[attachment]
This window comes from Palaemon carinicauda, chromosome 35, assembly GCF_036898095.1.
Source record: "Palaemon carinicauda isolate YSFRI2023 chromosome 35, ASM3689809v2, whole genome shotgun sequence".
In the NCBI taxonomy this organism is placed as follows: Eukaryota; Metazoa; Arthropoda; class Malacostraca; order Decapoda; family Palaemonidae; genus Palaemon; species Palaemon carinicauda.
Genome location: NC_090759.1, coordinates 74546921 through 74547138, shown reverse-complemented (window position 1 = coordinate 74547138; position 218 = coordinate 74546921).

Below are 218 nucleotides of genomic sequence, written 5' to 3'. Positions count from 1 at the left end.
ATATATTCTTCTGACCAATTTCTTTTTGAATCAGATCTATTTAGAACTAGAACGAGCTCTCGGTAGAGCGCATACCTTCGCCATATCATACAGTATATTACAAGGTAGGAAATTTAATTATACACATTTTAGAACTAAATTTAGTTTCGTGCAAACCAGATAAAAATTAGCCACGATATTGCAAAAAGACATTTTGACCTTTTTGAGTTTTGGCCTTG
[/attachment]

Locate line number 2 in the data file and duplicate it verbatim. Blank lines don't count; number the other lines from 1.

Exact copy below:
Source record: "Palaemon carinicauda isolate YSFRI2023 chromosome 35, ASM3689809v2, whole genome shotgun sequence".